CPI(M) is officially known as भारत की कम्युनिस्ट पार्टी मार्क्सवादी(Bharat ki Kamyunist Party Marksvadi) in Hindi, but it is often known as मार्क्सवादी कम्युनिस्ट पार्टी (Marksvadi Kamyunist Party, abbreviated MaKaPa) in press and media circles. During its initial years after the split, the party was often referred by different names such as 'Left Communist Party' or 'Communist Party of India (Left)'. The party has used the name 'Left' because CPI people were dubbed as rightist in nature for their support to Congress-Nehru regime. During Kerala Legislative Assembly elections of 1965 the party has adopted the name 'Communist Party of India (Marxist)' to obtain its election symbol from the Election Commission of India.[13]

Communist Party of India (Marxist)
Campaign vehicle in Ernakulam, Kerala.
Bengali mural for the CPI(M) candidate in the Kolkata North West constituency in the 2004 Lok Sabha election, Sudhangshu Seal.
18th CPI(M) West Bengal state conference mural.

Early years of CPI (M)

The CPI (M) was born into a hostile political climate. At the time of the holding of its Calcutta Congress, large sections of its leaders and cadres were jailed without trial. Again on 29–30 December, over a thousand CPI (M) cadres were arrested and detained, and held in jail without trial. In 1965 new waves of arrests of CPI(M) cadres took place in West Bengal, as the party launched agitations against the rise in fares in the Calcutta Tramways and against the then prevailing food crisis. Statewide general strikes and hartals were observed on 5 August 1965, 10–11 March 1966 and 6 April 1966. The March 1966 general strike results in several deaths in confrontations with police forces.

Also in Kerala, mass arrests of CPI(M) cadres were carried out during 1965. In Bihar, the party called for a Bandh (general strike) in Patna on 9 August 1965 in protest against the Congress state government. During the strike, police resorted to violent actions against the organisers of the strike. The strike was followed by agitations in other parts of the state.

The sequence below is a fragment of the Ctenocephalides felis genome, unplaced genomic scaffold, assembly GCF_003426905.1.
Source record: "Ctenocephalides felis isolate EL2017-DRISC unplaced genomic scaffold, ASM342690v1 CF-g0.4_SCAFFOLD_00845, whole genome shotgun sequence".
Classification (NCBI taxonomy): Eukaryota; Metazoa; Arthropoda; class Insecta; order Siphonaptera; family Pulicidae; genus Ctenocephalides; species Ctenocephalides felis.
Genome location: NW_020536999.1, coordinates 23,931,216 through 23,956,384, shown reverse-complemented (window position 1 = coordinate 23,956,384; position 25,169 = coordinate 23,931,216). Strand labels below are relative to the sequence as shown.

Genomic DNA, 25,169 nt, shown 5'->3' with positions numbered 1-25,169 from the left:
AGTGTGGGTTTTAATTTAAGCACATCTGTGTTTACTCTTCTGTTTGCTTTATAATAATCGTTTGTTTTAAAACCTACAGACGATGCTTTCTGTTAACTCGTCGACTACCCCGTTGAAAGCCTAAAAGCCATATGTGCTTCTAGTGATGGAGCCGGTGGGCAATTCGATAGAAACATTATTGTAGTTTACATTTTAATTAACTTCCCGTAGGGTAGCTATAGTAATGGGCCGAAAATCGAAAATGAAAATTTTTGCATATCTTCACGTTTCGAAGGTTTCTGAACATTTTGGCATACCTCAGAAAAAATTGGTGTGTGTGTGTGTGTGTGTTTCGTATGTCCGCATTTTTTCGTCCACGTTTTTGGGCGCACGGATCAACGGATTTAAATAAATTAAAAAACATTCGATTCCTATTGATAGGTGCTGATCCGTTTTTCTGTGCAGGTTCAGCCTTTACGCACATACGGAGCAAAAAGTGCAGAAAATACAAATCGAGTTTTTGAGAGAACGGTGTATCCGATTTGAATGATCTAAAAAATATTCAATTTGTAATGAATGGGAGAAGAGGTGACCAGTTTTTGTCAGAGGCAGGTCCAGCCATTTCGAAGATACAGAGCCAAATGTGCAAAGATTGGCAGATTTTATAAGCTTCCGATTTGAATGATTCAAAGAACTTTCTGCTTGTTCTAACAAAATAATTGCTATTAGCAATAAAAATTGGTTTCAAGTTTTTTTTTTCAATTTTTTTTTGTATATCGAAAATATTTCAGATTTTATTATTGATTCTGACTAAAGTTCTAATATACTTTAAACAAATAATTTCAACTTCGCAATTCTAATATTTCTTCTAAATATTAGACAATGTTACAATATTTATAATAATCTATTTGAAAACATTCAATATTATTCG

P. Sundaraiah, after being released from jail, spent the period of September 1965 – February 1966 in Moscow for medical treatment. In Moscow he also held talks with the CPSU.[14]

The Central Committee of CPI(M) held its first meeting on 12–19 June 1966. The reason for delaying the holding of a regular CC meeting was the fact that several of the persons elected as CC members at the Calcutta Congress were jailed at the time.[15] A CC meeting had been scheduled to have been held in Trichur during the last days of 1964, but had been cancelled due to the wave of arrests against the party. The meeting discussed tactics for electoral alliances, and concluded that the party should seek to form a broad electoral alliances with all non-reactionary opposition parties in West Bengal (i.e. all parties except Jan Sangh and Swatantra Party). This decision was strongly criticised by the Communist Party of China, the Party of Labour of Albania, the Communist Party of New Zealand and the radicals within the party itself. The line was changed at a National Council meeting in Jullunder in October 1966, where it was decided that the party should only form alliances with selected left parties.[16]

Naxalbari uprising

Main article: Naxalite

At this point the party stood at crossroads. There were radical sections of the party who were wary of the increasing parliamentary focus of the party leadership, especially after the electoral victories in West Bengal and Kerala. Developments in China also affected the situation inside the party. In West Bengal two separate internal dissident tendencies emerged, which both could be identified as supporting the Chinese line.[17] In 1967 a peasant uprising broke out in Naxalbari, in northern West Bengal. The insurgency was led by hardline district-level CPI(M) leaders Charu Majumdar and Kanu Sanyal. The hardliners within CPI(M) saw the Naxalbari uprising as the spark that would ignite the Indian revolution. The Communist Party of China hailed the Naxalbari movement, causing an abrupt break in CPI(M)-CPC relations.[18] The Naxalbari movement was violently repressed by the West Bengal government, of which CPI(M) was a major partner. Within the party, the hardliners rallied around an All India Coordination Committee of Communist Revolutionaries. Following the 1968 Burdwan plenum of CPI(M) (held on 5–12 April 1968), the AICCCR separated themselves from CPI(M). This split divided the party throughout the country. But notably in West Bengal, which was the centre of the violent radicalist stream, no prominent leading figure left the party. The party and the Naxalites (as the rebels were called) were soon to get into a bloody feud.